Welcome to European Tribune. It's gone a bit quiet around here these days, but it's still going.
As Jerome pointed out recently, the fact that oil at $135 still is not making too much of a dent in demand indicates that so far we've just been consuming as much as we needed without regard to the price, but that is now changing and Oil is, for the first time in maybe a century, scarce.

It's only been a couple of weeks and people are still getting used to the idea. It's going to take months before informal demand reduction starts making a difference years before it sinks in that the party is over and some advanced planning would be a wise and sensible thing.


I agree, but we still define a recession in terms of economic growth rates over the short term, and the zeroth-order effect of an oil price spike is to eat away at GDP proportionally to the increased cost of imports.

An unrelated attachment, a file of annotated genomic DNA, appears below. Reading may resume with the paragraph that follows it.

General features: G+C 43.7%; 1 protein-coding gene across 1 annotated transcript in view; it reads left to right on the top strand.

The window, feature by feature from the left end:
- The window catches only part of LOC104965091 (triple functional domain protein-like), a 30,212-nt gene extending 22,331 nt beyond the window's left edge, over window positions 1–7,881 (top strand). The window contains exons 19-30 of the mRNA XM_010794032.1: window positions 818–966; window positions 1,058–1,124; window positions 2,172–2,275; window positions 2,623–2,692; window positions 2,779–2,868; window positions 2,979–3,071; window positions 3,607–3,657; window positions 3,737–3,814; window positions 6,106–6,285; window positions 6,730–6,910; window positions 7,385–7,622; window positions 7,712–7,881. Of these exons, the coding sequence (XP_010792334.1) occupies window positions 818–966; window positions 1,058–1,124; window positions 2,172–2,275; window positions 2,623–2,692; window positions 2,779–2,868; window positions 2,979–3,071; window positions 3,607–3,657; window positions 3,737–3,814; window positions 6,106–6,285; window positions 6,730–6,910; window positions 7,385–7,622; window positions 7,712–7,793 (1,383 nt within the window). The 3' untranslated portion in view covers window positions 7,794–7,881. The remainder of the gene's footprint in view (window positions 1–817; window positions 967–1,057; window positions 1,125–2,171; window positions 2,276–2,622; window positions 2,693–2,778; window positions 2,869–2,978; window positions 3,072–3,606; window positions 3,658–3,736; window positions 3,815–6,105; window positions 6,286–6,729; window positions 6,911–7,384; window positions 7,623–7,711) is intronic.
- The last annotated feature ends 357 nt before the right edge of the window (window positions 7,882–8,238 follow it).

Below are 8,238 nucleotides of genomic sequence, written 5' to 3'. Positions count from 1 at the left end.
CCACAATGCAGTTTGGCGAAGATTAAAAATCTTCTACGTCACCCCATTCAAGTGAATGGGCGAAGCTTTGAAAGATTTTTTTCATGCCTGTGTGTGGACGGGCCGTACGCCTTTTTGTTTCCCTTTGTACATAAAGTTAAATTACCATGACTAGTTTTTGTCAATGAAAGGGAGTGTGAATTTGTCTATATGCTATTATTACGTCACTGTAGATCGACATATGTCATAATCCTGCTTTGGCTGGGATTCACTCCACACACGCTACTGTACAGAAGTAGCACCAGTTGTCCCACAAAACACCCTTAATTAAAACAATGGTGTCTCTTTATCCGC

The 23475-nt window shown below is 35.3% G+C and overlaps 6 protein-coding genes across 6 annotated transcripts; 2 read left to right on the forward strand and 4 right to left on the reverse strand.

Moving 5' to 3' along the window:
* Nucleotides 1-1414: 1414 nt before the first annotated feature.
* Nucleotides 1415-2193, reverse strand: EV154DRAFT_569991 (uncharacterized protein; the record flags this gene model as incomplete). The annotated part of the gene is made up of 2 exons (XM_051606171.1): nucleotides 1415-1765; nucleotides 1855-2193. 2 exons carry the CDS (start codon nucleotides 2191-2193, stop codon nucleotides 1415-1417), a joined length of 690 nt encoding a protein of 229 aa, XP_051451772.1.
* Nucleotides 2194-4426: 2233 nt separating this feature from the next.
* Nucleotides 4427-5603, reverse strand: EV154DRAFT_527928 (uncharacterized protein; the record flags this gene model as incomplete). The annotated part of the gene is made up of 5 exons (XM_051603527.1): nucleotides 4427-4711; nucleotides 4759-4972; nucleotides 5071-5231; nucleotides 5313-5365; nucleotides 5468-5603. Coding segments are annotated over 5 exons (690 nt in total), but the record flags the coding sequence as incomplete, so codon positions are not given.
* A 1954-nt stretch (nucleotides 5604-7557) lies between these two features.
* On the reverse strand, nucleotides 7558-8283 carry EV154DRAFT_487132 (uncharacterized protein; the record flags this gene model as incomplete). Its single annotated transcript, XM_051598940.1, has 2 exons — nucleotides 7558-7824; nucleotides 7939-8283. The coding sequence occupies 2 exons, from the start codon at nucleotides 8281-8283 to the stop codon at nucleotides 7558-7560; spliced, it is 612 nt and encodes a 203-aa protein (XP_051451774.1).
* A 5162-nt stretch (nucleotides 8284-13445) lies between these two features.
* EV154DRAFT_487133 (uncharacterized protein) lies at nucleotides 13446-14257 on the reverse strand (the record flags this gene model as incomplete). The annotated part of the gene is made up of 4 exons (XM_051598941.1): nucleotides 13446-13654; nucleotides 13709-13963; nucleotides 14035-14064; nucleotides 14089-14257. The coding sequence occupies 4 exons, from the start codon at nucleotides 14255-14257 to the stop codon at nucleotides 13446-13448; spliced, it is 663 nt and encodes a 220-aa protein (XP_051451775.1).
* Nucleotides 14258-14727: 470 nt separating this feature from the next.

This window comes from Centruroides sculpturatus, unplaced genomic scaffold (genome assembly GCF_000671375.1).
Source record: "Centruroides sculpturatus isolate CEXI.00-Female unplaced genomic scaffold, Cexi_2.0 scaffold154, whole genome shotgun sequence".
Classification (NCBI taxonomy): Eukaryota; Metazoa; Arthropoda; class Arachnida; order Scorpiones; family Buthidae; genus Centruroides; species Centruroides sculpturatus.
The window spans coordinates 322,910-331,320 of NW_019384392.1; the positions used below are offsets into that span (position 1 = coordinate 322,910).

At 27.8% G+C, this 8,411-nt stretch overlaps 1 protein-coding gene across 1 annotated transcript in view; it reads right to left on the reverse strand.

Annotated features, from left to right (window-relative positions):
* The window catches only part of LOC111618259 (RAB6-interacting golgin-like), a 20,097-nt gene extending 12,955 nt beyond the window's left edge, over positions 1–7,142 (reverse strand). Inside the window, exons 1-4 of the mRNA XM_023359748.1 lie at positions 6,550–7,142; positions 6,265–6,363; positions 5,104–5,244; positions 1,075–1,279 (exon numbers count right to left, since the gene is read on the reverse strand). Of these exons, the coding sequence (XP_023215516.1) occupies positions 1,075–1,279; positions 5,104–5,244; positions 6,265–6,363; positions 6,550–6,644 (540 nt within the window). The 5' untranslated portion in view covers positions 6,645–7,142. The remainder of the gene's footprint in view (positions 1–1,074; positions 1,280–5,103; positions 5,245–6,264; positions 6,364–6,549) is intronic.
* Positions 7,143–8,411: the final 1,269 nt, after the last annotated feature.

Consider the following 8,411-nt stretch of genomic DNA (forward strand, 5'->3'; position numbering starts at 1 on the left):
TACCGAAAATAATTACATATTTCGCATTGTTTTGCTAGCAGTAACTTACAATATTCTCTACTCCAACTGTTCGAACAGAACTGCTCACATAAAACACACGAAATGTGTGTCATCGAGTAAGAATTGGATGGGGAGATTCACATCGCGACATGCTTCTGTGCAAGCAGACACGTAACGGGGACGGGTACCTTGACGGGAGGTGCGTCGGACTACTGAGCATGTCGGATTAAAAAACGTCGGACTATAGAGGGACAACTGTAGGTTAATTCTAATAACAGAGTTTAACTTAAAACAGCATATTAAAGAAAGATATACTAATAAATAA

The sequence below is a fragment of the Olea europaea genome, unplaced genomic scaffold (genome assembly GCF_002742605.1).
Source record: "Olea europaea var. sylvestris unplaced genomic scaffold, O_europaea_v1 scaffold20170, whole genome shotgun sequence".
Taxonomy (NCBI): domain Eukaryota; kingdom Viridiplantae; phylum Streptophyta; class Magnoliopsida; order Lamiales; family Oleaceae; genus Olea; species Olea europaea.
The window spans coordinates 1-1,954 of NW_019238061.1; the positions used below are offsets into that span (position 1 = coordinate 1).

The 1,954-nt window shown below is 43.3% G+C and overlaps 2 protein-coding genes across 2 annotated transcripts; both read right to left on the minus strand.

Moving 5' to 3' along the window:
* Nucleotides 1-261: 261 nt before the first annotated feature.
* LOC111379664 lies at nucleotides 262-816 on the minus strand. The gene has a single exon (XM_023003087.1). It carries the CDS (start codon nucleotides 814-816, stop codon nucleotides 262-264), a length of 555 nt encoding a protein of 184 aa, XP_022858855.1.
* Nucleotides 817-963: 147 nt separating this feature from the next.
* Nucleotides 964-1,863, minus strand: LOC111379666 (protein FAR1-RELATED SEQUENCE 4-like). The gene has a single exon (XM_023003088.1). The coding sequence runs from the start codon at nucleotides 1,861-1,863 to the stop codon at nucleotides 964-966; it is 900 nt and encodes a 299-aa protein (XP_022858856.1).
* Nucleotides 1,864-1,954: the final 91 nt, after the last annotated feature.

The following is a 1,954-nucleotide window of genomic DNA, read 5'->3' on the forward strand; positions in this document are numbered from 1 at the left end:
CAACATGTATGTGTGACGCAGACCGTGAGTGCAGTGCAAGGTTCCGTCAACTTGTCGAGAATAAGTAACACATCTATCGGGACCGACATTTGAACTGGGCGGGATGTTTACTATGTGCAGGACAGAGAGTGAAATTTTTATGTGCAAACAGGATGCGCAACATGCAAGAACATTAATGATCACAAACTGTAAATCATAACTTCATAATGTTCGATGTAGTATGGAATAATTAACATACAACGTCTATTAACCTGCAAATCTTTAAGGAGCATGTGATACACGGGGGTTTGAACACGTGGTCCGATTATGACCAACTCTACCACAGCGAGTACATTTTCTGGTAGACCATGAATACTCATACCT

It's the multipliers that will make it hurt, not the nominal price increase. We've been here before and I don't see it playing out any differently this time. Inflation will rise, interest rates will rise 'to combat inflation' (and good luck with that), and with so many people on borderline incomes already, including debt and food inflation, there's going to be extreme unhappiness.

The particular problem for the UK is that we have a national culture of whining, and very few people have experience of radical self-reliance or of 'make do and mend.'

It's the political implications that bother me the most. It's going to be easy to point the finger at immigrants and brown people (and Brown people) rather than doing anything constructive.

With a culture of blame to draw on, there's going to be a lot of blame going around.

by ThatBritGuy (thatbritguy (at) googlemail.com) on Tue May 27th, 2008 at 06:06:51 AM EST
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